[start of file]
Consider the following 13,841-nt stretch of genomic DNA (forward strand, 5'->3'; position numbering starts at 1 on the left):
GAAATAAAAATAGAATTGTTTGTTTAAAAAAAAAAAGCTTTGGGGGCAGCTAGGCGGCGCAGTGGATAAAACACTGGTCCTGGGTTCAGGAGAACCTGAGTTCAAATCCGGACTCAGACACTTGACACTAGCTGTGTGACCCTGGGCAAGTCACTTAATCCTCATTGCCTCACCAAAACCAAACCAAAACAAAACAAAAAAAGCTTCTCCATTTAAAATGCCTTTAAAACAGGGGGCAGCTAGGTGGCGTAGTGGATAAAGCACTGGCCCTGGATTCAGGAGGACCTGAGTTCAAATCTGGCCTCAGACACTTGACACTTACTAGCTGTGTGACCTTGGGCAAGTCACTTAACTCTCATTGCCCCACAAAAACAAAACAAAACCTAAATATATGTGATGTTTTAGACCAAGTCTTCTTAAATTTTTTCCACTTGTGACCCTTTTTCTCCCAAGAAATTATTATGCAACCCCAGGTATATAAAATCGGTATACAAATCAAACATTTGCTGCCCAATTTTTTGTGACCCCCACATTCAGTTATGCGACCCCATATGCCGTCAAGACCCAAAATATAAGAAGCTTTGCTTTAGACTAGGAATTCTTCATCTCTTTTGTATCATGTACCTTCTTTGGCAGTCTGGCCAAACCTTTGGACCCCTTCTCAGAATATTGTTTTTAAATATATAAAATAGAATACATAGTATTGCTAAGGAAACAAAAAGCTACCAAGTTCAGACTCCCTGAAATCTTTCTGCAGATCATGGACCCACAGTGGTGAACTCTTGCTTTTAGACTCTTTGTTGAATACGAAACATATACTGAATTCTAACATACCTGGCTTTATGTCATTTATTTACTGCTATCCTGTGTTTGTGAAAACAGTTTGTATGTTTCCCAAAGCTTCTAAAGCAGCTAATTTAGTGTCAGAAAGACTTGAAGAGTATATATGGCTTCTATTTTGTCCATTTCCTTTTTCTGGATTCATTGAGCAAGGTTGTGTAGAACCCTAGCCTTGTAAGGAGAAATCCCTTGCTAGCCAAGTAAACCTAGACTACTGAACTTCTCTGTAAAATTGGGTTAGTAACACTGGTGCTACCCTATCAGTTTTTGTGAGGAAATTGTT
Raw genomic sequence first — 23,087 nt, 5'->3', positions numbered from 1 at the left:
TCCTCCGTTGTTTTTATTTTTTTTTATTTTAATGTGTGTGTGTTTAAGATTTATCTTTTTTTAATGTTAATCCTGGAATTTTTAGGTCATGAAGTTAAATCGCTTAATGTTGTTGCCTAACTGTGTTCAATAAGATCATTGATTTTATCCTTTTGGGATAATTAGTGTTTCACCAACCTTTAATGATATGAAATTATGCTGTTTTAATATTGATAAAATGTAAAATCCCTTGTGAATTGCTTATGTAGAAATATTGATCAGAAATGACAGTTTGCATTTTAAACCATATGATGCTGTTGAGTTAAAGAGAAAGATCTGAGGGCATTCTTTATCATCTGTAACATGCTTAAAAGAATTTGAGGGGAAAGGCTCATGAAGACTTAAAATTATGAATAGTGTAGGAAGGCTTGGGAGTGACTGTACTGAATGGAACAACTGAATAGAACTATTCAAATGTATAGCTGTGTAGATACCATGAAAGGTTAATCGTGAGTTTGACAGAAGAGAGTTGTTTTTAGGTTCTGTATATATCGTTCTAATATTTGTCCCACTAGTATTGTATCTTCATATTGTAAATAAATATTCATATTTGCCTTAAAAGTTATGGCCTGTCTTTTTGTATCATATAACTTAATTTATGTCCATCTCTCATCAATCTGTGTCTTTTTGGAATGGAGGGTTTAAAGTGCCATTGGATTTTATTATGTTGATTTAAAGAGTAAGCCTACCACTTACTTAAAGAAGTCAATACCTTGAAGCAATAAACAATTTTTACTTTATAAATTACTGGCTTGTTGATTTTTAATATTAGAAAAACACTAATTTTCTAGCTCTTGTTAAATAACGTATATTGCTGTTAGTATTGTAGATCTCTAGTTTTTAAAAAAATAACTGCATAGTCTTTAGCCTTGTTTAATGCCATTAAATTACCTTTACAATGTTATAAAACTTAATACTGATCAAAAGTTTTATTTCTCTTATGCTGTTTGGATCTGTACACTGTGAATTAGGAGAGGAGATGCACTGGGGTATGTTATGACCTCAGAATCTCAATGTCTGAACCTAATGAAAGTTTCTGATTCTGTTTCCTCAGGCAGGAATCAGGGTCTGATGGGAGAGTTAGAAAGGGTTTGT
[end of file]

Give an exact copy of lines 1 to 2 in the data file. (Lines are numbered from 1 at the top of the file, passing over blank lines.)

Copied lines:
Consider the following 13,841-nt stretch of genomic DNA (forward strand, 5'->3'; position numbering starts at 1 on the left):
GAAATAAAAATAGAATTGTTTGTTTAAAAAAAAAAAGCTTTGGGGGCAGCTAGGCGGCGCAGTGGATAAAACACTGGTCCTGGGTTCAGGAGAACCTGAGTTCAAATCCGGACTCAGACACTTGACACTAGCTGTGTGACCCTGGGCAAGTCACTTAATCCTCATTGCCTCACCAAAACCAAACCAAAACAAAACAAAAAAAGCTTCTCCATTTAAAATGCCTTTAAAACAGGGGGCAGCTAGGTGGCGTAGTGGATAAAGCACTGGCCCTGGATTCAGGAGGACCTGAGTTCAAATCTGGCCTCAGACACTTGACACTTACTAGCTGTGTGACCTTGGGCAAGTCACTTAACTCTCATTGCCCCACAAAAACAAAACAAAACCTAAATATATGTGATGTTTTAGACCAAGTCTTCTTAAATTTTTTCCACTTGTGACCCTTTTTCTCCCAAGAAATTATTATGCAACCCCAGGTATATAAAATCGGTATACAAATCAAACATTTGCTGCCCAATTTTTTGTGACCCCCACATTCAGTTATGCGACCCCATATGCCGTCAAGACCCAAAATATAAGAAGCTTTGCTTTAGACTAGGAATTCTTCATCTCTTTTGTATCATGTACCTTCTTTGGCAGTCTGGCCAAACCTTTGGACCCCTTCTCAGAATATTGTTTTTAAATATATAAAATAGAATACATAGTATTGCTAAGGAAACAAAAAGCTACCAAGTTCAGACTCCCTGAAATCTTTCTGCAGATCATGGACCCACAGTGGTGAACTCTTGCTTTTAGACTCTTTGTTGAATACGAAACATATACTGAATTCTAACATACCTGGCTTTATGTCATTTATTTACTGCTATCCTGTGTTTGTGAAAACAGTTTGTATGTTTCCCAAAGCTTCTAAAGCAGCTAATTTAGTGTCAGAAAGACTTGAAGAGTATATATGGCTTCTATTTTGTCCATTTCCTTTTTCTGGATTCATTGAGCAAGGTTGTGTAGAACCCTAGCCTTGTAAGGAGAAATCCCTTGCTAGCCAAGTAAACCTAGACTACTGAACTTCTCTGTAAAATTGGGTTAGTAACACTGGTGCTACCCTATCAGTTTTTGTGAGGAAATTGTT